Johannesburg - The New Age, a daily newspaper backed by the Gupta family and the Times of India, will launch with an initial print run of 170 000 in mid-September.
One key differentiator, the shareholders told a press conference on Thursday night, will be its national distribution to every province – a positioning described by the appalling acronym glonaregical (global, national, regional and local).
The philosophical differentiator is a more positive spin on the news. "We'll see the glass as half-full rather than half-empty," said editor Vuyo Mvoko.
"We'll be critical when necessary – but fair and balanced." But he and others were at pains to insist that this does not mean it would blindly support the government or the ruling party.
Bennett Coleman & Company, publisher of the Times of India, the world's largest English-language newspaper, is described as "an important double-digit equity investor and strategic partner". (TOI's circulation of 3.1 million is 160 000 more than The Sun of London.)
There has been speculation that it will be a government- or ANC-supporting paper, because of the ties between the Guptas and President Zuma. Former minister in the presidency Essop Pahad is on the board.
The Guptas arrived in South Africa in the early 1990s and are now big investors in mining and owners of Sahara Computers. They have been big cricket sponsors and named Protea cricket captain Graeme Smith as a contributor to the newspaper.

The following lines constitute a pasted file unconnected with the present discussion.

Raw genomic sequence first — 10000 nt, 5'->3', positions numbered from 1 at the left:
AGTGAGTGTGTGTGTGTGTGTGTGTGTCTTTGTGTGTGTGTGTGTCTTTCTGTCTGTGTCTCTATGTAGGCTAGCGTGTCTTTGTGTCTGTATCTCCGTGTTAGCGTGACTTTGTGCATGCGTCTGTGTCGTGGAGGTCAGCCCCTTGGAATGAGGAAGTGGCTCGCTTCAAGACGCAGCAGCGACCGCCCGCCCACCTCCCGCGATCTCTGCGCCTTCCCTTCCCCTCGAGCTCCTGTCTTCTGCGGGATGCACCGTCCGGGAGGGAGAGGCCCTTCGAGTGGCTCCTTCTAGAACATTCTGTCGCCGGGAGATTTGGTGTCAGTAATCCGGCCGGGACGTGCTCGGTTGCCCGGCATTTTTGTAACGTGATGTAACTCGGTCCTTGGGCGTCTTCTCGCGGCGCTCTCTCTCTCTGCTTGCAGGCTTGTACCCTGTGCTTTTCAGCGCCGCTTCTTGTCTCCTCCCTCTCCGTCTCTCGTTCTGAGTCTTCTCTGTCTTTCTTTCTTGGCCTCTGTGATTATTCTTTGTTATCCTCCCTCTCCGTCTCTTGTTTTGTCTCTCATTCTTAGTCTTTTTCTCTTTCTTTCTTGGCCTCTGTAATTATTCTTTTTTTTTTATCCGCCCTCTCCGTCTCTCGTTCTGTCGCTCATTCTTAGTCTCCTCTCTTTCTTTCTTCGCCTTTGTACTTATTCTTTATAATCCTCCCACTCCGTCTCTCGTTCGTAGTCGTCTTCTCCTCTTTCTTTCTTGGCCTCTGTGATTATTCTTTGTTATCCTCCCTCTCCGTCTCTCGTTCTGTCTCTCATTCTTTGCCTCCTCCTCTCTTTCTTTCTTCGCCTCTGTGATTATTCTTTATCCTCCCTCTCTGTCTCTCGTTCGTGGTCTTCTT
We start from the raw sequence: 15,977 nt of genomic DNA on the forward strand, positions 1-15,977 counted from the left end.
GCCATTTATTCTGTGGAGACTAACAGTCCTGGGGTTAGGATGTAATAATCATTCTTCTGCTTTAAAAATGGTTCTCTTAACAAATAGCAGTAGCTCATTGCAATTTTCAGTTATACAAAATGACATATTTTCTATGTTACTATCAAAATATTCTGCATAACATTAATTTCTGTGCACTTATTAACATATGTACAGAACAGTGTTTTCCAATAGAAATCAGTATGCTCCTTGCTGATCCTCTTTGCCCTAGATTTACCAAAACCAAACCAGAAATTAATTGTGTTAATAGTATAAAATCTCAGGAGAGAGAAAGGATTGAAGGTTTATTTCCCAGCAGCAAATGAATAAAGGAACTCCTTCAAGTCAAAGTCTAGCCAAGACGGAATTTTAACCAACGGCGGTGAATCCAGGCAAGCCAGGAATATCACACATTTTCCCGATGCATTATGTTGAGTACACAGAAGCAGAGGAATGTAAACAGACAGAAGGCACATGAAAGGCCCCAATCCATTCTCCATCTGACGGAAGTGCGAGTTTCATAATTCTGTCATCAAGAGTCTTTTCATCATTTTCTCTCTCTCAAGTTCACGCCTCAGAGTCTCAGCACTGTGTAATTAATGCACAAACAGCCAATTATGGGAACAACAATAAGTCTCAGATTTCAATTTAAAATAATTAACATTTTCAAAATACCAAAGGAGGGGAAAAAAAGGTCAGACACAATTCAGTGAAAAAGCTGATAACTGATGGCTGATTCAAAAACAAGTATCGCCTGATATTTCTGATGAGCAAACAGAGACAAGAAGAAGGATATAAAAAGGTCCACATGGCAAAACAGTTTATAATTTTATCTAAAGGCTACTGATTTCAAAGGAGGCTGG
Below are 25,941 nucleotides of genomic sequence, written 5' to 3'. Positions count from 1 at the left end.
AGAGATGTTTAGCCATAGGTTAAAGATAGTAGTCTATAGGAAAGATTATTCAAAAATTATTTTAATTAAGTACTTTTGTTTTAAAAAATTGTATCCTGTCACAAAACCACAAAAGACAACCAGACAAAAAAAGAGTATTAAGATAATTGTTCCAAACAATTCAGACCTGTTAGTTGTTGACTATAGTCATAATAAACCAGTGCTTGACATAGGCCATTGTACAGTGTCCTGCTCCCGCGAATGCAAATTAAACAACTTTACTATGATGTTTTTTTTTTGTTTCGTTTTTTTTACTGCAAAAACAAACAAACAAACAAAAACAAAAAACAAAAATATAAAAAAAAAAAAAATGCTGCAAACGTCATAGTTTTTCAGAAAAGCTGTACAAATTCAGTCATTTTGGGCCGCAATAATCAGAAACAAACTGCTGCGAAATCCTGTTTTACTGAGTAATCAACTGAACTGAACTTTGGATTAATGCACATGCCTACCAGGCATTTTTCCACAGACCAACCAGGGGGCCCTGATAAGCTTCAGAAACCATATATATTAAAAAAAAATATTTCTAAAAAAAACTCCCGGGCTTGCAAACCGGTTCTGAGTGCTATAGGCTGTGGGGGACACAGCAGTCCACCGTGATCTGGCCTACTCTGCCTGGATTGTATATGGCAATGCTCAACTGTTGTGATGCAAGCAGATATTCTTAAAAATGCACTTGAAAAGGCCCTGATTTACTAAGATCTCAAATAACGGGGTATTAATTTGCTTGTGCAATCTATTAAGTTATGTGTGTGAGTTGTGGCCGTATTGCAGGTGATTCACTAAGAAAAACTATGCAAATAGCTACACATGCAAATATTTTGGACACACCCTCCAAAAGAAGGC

Another high-profile contributor with limited journalistic experience will be former Miss South Africa Claudia Henkel, who will edit the lifestyle pages.
The 32-page publication will be in "international broadsheet" format (slightly narrower than the traditional South African broadsheet), published six days a week – five weekdays plus Sunday.
It will be printed in Johannesburg, Cape Town and Durban, initially by Caxton and CTP Publishers and Printers [JSE:CAT], but its own presses are on order and should be operational in "a few months".
Its target market (LSM4-10), perhaps unrealistically, covers the full spectrum of the reading public, but its R3.50 cover price may be a bit rich at the lower end of the demographic hierarchy, where the massively successful Daily Sun costs R2.30.
The cover price positions it most obviously against The Citizen (R3), although it would have to offer the Citizen's demographically broad-based readership a lot of extra value to persuade them to trade up, even if the premium is only 50c. But The New Age might eat into sales of The Star, which costs R5.30, if the product appeals.
Its "good news" focus seems to address a public mood of despair about the unremitting flow of bad news in South African media, but it will have to avoid being seen as unrealistically denialist.
But is this a big enough niche to enable New Age's optimistic circulation expectations?
Advertising rates have not yet been fixed, though this may not matter much until the publication has built a circulation viable enough to sell ads on. A small innovation here is that ads will be sold on a square-centimetre basis, rather than column centimetres.
The traditional rule of thumb is that it takes at least two years before a major new publication can hope to reach break-even. In a newspaper market shrinking under the pressure of the online medium and emerging slowly and uncertainly from tough economic conditions, two years may not be enough.